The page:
How the mighty have fallen. I'll never forget watching a young Vick win a 2003 playoff game at Lambeau Field and thinking how the torch had symbolically been passed from Brett Favre.

Almost six years later, Favre has 16 touchdown passes and is playing for first place tonight, and Vick is sitting in the United States Penitentiary in Leavenworth, Kansas for dogfighting-related charges. And honestly, the dogfighting was just the tip of the iceberg. Or did you all forget about "Ron Mexico"?


One word: Spygate. Rightly or wrongly, it called into question anything that Belichick ever accomplished, and it turned every Patriots-Jets postgame handshake into must-see TV. And it got some quality time from the federal government, too.


You say "crazy", the numbers say "champion". He's one of the 50 greatest players in league history, a 12-time All-Star, and a Playoff MVP. Yet he will be remembered as the human anchor that sank the New York Knicks, with debacles such as the acquisition of Stephon Marbury, $30 million given to 4.3 point per game-scoring Jerome James, the idea that Larry Brown would be a good fit as coach, and the cherry on top, a sexual harrassment lawsuit, on his watch. His latest bizarro incident involving sleeping pills certainly helped vault him up the list.


Ugh. The talk of steroids in baseball isn't good for anybody. It stained the players for life, it crushed the fans, it took away from the credibility of the game, it showed young ballplayers that (at least for a time) steroids led to huge paydays and swollen statistics, and it made taxpayers angry that the government was spending time on it. I think I've made my case here.


"Charlie Hustle" always played hard. You'd have to if your plan was to have more hits than anyone else who ever played Major League Baseball. Rose loved the game so much, he returned as a manager and won 412 games, with four consecutive second-place finishes. But despite all of his accomplishments, Rose is on the outside looking in when it comes to the Baseball Hall of Fame due to his involvement in gambling on baseball.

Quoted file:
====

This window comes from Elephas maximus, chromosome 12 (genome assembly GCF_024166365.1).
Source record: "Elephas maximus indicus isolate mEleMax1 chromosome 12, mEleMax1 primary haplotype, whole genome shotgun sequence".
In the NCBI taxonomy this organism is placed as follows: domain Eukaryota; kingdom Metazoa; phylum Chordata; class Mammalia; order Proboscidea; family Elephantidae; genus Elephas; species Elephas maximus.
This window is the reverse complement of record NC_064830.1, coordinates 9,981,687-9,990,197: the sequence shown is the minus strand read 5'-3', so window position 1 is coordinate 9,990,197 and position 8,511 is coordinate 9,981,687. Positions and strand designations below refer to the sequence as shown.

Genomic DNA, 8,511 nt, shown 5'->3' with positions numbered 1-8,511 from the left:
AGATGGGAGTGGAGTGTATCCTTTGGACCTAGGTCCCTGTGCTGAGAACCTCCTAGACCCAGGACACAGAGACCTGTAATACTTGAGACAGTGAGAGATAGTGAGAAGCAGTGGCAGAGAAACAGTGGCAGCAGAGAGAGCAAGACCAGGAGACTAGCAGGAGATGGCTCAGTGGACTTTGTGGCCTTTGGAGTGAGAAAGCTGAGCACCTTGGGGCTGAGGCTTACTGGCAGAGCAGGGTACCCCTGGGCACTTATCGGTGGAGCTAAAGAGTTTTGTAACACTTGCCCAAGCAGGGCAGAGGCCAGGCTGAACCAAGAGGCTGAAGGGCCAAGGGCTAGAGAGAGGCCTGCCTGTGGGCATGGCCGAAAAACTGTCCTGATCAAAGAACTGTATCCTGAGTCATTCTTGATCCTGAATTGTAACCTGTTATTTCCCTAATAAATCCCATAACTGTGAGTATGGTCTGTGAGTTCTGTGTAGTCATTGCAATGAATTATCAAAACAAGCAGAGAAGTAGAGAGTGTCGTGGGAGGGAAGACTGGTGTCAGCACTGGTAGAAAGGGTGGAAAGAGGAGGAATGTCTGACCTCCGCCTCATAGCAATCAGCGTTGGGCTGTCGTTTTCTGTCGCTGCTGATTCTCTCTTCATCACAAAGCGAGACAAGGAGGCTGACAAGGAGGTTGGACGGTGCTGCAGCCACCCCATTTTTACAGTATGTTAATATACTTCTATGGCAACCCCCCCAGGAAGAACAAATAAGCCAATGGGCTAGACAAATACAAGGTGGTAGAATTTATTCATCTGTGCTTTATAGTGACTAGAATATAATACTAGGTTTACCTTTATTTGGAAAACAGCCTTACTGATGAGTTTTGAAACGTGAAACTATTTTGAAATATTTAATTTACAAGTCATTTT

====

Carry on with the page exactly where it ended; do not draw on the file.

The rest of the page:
Since discussion of Rose's legacy always leads to this question, what do you think: should Pete Rose be in the Baseball Hall of Fame?


His on-field accomplishments could fill pages. College superstar. Pro superstar. College Hall of Famer. Pro Hall of Famer.

Off the field, there was a filmography 31 titles deep, including The Towering Inferno and three Naked Guns. Monday Night Football. The NFL on NBC. His own production company. Tons of endorsements.

But his 1994 trial for the murder of wife Nicole and her friend, Ron Goldman, changed the way we will forever look at O.J. His 2007 Las Vegas robbery case surprised some, but paled in comparison to the controversy that still grips people today when discussing the first man to rush for 2,000 yards in an NFL season. Unfortunately, when his name comes up in the news, it's usually not about football.

and for good measure...

Take an iconic, Hall of Fame quarterback, stand him on the sidelines, give him some alcohol, force him to watch the Jets fumble their way through another season, then plop Suzy Kolber in his face with a microphone. Watch as a legend's legacy evaporates into a brief YouTube clip:

This list could go on forever, but here are a few who nearly made it, for singular incidents, game screwups, inappropriate comments, or in some cases, their "body of work". I've provided some points of reference as well:

The '70s Steelers (steroids and subsequent deaths), Ed Hochuli (blown call & apologetic emails to angry fans), Scott Norwood, Allen Iverson (Practice?), Najeh Davenport, Onterrio Smith, Shawn Kemp, Travis Henry, Dennis Rodman, Lawrence Phillips, PacMan Jones, Todd Bertuzzi (for ending Steve Moore's career), Nate Newton, Jamal Lewis, Latrell Sprewell (Got a family to feed), Kobe Bryant, Jayson Williams (the Net), Larry Johnson (the Chief), Cedric Benson, Chris Henry, Fred Smoot and Bryant McKinnie (Vikings Love Boat), Koren Robinson, Len Bias, Kellen Winslow (the solider), Ray Lewis, Floyd Landis, Josh Howard, Vince Young (6 on the Wonderlic, shirtless bar photos, bizarre 2008 season), Chris Webber (championship timeout), The Portland Jailblazers, Derek Bell (Operation Shutdown), Albert Haynesworth (stomping on Andre Gurode), Brady Quinn (countless less-than-flattering internet photos) ...

And please, add any obvious oversights in the comments section.

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Pittsburgh Pirates: The Movie (2006)